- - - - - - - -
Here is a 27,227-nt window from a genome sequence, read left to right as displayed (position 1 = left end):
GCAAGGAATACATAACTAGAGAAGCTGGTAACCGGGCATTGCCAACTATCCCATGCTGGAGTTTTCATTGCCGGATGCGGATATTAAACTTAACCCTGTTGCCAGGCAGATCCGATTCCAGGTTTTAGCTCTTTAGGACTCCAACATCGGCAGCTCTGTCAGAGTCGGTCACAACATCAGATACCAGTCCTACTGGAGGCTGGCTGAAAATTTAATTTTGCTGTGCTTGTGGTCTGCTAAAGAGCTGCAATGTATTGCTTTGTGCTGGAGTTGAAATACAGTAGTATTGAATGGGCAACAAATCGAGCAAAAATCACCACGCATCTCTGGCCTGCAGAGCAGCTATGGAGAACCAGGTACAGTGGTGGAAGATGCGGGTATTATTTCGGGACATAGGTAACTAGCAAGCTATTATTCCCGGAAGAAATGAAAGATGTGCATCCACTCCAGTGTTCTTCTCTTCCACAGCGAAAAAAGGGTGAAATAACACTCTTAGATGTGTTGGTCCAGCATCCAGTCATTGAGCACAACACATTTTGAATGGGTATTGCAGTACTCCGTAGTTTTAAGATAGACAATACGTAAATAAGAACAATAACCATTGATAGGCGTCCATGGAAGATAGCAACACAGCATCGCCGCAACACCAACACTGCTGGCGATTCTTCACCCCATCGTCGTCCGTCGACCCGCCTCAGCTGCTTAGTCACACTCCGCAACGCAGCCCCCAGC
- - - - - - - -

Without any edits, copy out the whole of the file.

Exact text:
Here is a 27,227-nt window from a genome sequence, read left to right as displayed (position 1 = left end):
GCAAGGAATACATAACTAGAGAAGCTGGTAACCGGGCATTGCCAACTATCCCATGCTGGAGTTTTCATTGCCGGATGCGGATATTAAACTTAACCCTGTTGCCAGGCAGATCCGATTCCAGGTTTTAGCTCTTTAGGACTCCAACATCGGCAGCTCTGTCAGAGTCGGTCACAACATCAGATACCAGTCCTACTGGAGGCTGGCTGAAAATTTAATTTTGCTGTGCTTGTGGTCTGCTAAAGAGCTGCAATGTATTGCTTTGTGCTGGAGTTGAAATACAGTAGTATTGAATGGGCAACAAATCGAGCAAAAATCACCACGCATCTCTGGCCTGCAGAGCAGCTATGGAGAACCAGGTACAGTGGTGGAAGATGCGGGTATTATTTCGGGACATAGGTAACTAGCAAGCTATTATTCCCGGAAGAAATGAAAGATGTGCATCCACTCCAGTGTTCTTCTCTTCCACAGCGAAAAAAGGGTGAAATAACACTCTTAGATGTGTTGGTCCAGCATCCAGTCATTGAGCACAACACATTTTGAATGGGTATTGCAGTACTCCGTAGTTTTAAGATAGACAATACGTAAATAAGAACAATAACCATTGATAGGCGTCCATGGAAGATAGCAACACAGCATCGCCGCAACACCAACACTGCTGGCGATTCTTCACCCCATCGTCGTCCGTCGACCCGCCTCAGCTGCTTAGTCACACTCCGCAACGCAGCCCCCAGC